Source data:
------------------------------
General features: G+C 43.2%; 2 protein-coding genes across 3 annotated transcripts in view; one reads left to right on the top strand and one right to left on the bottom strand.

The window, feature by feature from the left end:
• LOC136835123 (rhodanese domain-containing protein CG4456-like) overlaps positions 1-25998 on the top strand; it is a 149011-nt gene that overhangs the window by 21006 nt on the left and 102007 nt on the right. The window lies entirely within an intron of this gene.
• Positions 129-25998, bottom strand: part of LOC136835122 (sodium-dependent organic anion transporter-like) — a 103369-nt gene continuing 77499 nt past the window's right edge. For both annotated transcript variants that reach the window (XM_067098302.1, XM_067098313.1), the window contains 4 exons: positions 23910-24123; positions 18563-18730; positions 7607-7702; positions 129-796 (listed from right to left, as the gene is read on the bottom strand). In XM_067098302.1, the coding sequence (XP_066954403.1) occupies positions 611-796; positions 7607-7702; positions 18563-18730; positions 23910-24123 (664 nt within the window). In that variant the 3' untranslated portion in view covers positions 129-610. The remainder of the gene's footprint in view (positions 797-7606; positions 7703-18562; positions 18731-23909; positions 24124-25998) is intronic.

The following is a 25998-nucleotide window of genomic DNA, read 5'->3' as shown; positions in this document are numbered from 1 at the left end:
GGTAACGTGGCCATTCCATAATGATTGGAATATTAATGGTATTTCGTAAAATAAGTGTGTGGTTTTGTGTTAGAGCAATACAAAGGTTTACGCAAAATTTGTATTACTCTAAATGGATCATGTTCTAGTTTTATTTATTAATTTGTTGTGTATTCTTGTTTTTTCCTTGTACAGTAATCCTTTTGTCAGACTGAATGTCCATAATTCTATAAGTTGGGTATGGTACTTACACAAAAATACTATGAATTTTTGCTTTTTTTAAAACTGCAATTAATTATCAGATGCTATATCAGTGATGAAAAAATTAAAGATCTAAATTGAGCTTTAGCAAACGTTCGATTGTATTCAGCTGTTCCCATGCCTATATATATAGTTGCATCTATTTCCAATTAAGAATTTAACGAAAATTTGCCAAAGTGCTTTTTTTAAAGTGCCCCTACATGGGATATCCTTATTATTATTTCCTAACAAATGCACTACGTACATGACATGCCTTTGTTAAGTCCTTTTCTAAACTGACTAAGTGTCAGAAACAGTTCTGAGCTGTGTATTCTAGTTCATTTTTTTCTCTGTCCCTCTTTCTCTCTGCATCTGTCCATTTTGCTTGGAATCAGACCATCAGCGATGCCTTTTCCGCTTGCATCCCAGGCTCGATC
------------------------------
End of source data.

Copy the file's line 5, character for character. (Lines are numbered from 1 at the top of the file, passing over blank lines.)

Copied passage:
The following is a 25998-nucleotide window of genomic DNA, read 5'->3' as shown; positions in this document are numbered from 1 at the left end: